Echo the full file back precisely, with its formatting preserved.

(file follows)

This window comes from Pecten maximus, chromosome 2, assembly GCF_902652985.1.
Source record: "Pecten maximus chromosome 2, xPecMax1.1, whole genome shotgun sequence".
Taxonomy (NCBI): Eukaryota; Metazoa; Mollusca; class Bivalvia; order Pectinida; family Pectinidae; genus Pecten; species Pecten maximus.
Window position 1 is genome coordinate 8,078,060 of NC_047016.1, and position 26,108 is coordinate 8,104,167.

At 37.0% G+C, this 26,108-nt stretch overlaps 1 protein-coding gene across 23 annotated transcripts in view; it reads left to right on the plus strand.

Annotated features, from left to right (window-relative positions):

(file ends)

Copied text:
This window comes from Pecten maximus, chromosome 2, assembly GCF_902652985.1.
Source record: "Pecten maximus chromosome 2, xPecMax1.1, whole genome shotgun sequence".
Taxonomy (NCBI): Eukaryota; Metazoa; Mollusca; class Bivalvia; order Pectinida; family Pectinidae; genus Pecten; species Pecten maximus.
Window position 1 is genome coordinate 8,078,060 of NC_047016.1, and position 26,108 is coordinate 8,104,167.

At 37.0% G+C, this 26,108-nt stretch overlaps 1 protein-coding gene across 23 annotated transcripts in view; it reads left to right on the plus strand.

Annotated features, from left to right (window-relative positions):